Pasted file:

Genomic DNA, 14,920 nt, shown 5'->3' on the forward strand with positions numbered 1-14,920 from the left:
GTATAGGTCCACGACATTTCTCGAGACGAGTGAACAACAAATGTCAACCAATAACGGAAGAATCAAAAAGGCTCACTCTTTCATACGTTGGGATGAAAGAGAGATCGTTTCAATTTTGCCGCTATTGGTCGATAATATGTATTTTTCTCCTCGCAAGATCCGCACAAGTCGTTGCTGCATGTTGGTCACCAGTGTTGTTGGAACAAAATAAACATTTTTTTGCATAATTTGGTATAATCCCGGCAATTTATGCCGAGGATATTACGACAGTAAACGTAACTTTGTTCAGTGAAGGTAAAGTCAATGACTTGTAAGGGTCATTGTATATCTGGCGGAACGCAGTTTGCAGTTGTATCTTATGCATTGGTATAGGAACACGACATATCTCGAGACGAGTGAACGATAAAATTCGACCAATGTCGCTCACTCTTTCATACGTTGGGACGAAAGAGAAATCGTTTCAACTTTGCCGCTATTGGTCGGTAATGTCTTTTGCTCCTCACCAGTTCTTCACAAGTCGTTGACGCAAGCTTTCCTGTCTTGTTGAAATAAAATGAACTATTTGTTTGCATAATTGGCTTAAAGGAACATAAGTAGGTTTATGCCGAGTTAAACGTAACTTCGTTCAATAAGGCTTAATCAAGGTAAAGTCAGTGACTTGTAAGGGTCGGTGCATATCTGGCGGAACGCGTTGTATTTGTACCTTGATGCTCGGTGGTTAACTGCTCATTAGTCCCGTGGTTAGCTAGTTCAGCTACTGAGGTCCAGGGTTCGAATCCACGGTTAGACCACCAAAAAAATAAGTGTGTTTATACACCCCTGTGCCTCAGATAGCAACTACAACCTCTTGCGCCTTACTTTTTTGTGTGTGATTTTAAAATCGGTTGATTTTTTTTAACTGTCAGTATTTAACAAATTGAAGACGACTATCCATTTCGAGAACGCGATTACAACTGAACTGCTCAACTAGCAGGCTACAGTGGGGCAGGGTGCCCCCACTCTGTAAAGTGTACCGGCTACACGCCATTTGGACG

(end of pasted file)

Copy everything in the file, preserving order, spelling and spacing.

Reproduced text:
Genomic DNA, 14,920 nt, shown 5'->3' on the forward strand with positions numbered 1-14,920 from the left:
GTATAGGTCCACGACATTTCTCGAGACGAGTGAACAACAAATGTCAACCAATAACGGAAGAATCAAAAAGGCTCACTCTTTCATACGTTGGGATGAAAGAGAGATCGTTTCAATTTTGCCGCTATTGGTCGATAATATGTATTTTTCTCCTCGCAAGATCCGCACAAGTCGTTGCTGCATGTTGGTCACCAGTGTTGTTGGAACAAAATAAACATTTTTTTGCATAATTTGGTATAATCCCGGCAATTTATGCCGAGGATATTACGACAGTAAACGTAACTTTGTTCAGTGAAGGTAAAGTCAATGACTTGTAAGGGTCATTGTATATCTGGCGGAACGCAGTTTGCAGTTGTATCTTATGCATTGGTATAGGAACACGACATATCTCGAGACGAGTGAACGATAAAATTCGACCAATGTCGCTCACTCTTTCATACGTTGGGACGAAAGAGAAATCGTTTCAACTTTGCCGCTATTGGTCGGTAATGTCTTTTGCTCCTCACCAGTTCTTCACAAGTCGTTGACGCAAGCTTTCCTGTCTTGTTGAAATAAAATGAACTATTTGTTTGCATAATTGGCTTAAAGGAACATAAGTAGGTTTATGCCGAGTTAAACGTAACTTCGTTCAATAAGGCTTAATCAAGGTAAAGTCAGTGACTTGTAAGGGTCGGTGCATATCTGGCGGAACGCGTTGTATTTGTACCTTGATGCTCGGTGGTTAACTGCTCATTAGTCCCGTGGTTAGCTAGTTCAGCTACTGAGGTCCAGGGTTCGAATCCACGGTTAGACCACCAAAAAAATAAGTGTGTTTATACACCCCTGTGCCTCAGATAGCAACTACAACCTCTTGCGCCTTACTTTTTTGTGTGTGATTTTAAAATCGGTTGATTTTTTTTAACTGTCAGTATTTAACAAATTGAAGACGACTATCCATTTCGAGAACGCGATTACAACTGAACTGCTCAACTAGCAGGCTACAGTGGGGCAGGGTGCCCCCACTCTGTAAAGTGTACCGGCTACACGCCATTTGGACG